Analyzing NBC's Preakness: 90 Minutes is 30 Too Many

Published in the May 26 Blood-Horse
They have similar hair styles and both train good horses, so perhaps Bob Baffert was beginning to panic when Kentucky Derby winner John Ward got all the air time to launch one-liners on NBC's coverage of the Preakness. With Baffert's Point Given knotting the score with Ward's Monarchos, however, expect a tight battle of witticisms for the upcoming Belmont.

Ward was the star of the Preakness coverage, at least up until the running of the race. On the eternal fame of winning on the first Saturday in May: "They paint the Derby on you and it won't wash off." On conditioners who over-train their runners: "If they tried to get themselves as fit as they got their horses, some of them wouldn't be able to get to work the next day." And just before post time: "I'd be a fool if I wasn't nervous right now."

Ward also waxed poetic on what the Derby win meant to him in the Big Picture. "I imagine on your deathbed that's what you think about." The contrast with Baffert couldn't be sharper. Baffert's deathbed thought probably runs to: "I guess we'll have to move the party here." The white-haired wonder from California celebrated his Preakness triumph by making a hat out of the winning trainer's silver bowl. This, however, was a move he's executed before in Baltimore. New York will require fresher material.

Ninety minutes of Preakness coverage remains a half-hour too long, whether on ABC or NBC. The network did little but rehash and overanalyze the Derby. A sentimental piece on Seattle Slew and owners Karen and Mickey Taylor helped, as did a Ward/Jorge Chavez feature. But please, guys, can we leave out, or at least tone down, the maudlin soundtrack? This isn't a John Tesh tape.

The middle of the show felt puffed up, with little substance. Bob Costas pretending to be interested in Jim McKay's Preakness memories did not go smoothly; ditto hosts Tom Hammond and Charlsie Cantey discussing Kentucky's Mare Reproductive Loss Syndrome.

Things really began to unravel when the horses hit the track. Just when momentum for the race should be building, NBC again slipped in a film piece of a contrived rivalry between Congaree and Monarchos. The horses are the stars. Show them on the track. Something, by the way, which wasn't done during the debacle of a post parade. As the parade got to number seven--Monarchos, the star of the show--the camera picked up Mr. John, who'd already been introduced. And that was that. The post parade broke down into a Chinese fire drill, and the viewers never saw breeding, owner, trainer, or jockey listings of horses seven through 11, which happened to include the two favorites, Monarchos and Point Given, and Dollar Bill, the fourth choice. However, that stirring rendition of "Maryland, My Maryland" was covered every note of the way.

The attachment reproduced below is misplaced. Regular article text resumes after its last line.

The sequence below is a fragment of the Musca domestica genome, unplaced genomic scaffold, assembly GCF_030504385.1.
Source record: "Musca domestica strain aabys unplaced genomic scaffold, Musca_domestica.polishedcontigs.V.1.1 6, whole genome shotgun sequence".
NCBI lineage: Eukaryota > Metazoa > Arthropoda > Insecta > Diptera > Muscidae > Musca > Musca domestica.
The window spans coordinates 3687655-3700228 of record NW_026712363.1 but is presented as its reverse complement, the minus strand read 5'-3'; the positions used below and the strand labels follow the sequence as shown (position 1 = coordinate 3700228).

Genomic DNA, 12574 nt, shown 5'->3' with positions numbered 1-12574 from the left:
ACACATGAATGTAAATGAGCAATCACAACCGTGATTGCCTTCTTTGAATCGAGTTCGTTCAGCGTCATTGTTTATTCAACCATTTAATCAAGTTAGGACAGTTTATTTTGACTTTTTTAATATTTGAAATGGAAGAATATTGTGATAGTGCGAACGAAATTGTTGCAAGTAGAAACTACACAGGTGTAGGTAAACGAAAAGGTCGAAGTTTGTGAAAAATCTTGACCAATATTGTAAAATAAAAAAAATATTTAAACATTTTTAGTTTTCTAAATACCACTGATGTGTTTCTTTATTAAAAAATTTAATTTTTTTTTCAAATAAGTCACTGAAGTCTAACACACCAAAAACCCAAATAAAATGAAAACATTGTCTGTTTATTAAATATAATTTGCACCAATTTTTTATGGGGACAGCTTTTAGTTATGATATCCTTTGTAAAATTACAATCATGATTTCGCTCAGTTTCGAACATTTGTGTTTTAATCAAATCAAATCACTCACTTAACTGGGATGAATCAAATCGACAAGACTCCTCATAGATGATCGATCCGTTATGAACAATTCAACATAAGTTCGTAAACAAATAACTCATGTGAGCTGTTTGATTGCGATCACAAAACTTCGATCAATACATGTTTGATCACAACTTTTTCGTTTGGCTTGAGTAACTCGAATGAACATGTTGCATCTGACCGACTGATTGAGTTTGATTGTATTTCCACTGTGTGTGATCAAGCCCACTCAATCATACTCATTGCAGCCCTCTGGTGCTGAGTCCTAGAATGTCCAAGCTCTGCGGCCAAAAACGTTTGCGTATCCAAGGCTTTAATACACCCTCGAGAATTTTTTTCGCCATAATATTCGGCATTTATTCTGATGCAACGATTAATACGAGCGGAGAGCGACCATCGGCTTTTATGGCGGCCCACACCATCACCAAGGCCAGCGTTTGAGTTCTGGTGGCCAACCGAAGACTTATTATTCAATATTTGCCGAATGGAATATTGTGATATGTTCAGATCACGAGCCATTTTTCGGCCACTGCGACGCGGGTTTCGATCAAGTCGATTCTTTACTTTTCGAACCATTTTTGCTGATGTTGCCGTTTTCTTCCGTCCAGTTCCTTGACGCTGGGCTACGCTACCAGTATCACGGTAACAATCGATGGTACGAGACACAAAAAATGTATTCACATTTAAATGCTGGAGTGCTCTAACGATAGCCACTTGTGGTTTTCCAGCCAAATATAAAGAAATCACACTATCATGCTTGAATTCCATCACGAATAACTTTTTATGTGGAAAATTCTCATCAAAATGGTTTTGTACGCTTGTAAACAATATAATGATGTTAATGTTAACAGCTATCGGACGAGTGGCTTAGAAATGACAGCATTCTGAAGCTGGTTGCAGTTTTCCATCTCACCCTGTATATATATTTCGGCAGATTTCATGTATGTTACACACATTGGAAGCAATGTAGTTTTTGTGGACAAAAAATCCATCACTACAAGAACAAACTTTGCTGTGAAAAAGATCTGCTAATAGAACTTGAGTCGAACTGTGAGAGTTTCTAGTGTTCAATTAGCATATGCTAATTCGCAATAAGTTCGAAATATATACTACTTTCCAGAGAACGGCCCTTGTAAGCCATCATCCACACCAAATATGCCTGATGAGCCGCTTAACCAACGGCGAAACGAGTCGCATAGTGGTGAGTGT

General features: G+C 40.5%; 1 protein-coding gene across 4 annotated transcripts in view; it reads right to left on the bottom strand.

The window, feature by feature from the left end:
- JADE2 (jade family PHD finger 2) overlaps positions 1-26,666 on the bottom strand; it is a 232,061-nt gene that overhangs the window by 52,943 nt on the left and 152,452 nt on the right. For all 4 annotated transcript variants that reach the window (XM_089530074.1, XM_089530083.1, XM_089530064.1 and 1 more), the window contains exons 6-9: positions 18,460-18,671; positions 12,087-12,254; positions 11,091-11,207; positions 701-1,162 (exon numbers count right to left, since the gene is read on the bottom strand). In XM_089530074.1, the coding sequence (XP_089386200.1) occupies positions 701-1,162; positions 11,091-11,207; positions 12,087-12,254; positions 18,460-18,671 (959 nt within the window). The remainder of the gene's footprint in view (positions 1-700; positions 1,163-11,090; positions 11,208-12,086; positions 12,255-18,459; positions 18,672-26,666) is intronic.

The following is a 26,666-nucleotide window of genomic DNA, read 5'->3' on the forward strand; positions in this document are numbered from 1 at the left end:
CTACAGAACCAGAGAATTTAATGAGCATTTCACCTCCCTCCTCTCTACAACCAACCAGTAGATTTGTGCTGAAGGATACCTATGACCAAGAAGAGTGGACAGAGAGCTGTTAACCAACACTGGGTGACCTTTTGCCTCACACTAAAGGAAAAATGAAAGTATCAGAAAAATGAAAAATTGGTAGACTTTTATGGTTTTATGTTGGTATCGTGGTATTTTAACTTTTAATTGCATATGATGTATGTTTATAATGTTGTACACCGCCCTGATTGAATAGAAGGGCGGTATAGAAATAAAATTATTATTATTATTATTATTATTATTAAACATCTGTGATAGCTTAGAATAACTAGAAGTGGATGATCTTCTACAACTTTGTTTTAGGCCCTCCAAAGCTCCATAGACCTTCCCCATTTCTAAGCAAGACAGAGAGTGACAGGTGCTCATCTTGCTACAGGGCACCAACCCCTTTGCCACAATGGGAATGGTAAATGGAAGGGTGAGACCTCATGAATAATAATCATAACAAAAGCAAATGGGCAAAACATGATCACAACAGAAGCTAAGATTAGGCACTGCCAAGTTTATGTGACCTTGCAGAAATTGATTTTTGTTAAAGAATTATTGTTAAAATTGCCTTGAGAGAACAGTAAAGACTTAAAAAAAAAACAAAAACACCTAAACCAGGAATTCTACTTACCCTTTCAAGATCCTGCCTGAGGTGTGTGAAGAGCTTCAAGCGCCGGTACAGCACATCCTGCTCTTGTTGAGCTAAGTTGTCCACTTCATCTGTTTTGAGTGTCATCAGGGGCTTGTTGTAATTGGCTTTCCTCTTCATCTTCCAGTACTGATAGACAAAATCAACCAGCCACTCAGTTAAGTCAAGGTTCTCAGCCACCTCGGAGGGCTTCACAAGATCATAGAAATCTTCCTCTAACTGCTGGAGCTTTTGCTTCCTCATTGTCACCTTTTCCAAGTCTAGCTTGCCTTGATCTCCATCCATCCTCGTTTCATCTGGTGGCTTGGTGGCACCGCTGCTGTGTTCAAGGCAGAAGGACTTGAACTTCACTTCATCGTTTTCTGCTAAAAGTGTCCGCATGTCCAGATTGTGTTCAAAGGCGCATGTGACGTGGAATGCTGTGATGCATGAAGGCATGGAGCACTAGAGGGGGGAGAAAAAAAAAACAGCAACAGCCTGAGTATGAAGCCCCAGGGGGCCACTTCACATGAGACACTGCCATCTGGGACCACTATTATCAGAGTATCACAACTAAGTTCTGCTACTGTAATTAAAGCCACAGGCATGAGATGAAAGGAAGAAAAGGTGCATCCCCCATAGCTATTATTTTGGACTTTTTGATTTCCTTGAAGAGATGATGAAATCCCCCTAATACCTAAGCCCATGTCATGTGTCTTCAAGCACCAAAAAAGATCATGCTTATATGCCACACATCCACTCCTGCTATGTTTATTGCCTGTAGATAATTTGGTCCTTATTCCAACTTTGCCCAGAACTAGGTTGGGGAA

Some of the dead air in the middle of the show could have been used to introduce us to the Preakness horses who didn't run in the Derby. Sure, they were longshots, and granted, the Preakness wound up running to form, but why not identify the second tier and eliminate the potential embarrassment of having a winner whose name hadn't been mentioned in the previous hour?

Race-caller Tom Durkin's overwrought "Congaree stumbles!" as the gates opened exaggerated what appeared to be simply a sideways step. The horse immediately attended the pace.

Race camerawork was fine, up to a point. Point Given's gradual move outside of horses was clearly in view--until an inexplicable cut to a close-up on the failing speed managed to miss the winner's dramatic push to the leaders. The best shot occurred turning for home when we saw winning rider Gary Stevens look over his shoulder three times trying in vain to locate Monarchos.

The post-race podium segment was pandemonium as usual with too many people squeezed into too tight a space. This would include one too many network announcers. Cantey is more than qualified to handle the chores. Can we vote Costas off the island?

There is no Triple Crown-winning potential for the network in New York, but there could be an interesting rubber match in the Belmont if the contestants go on with it. That leaves three weeks for everyone to sharpen their acts before hitting Broadway.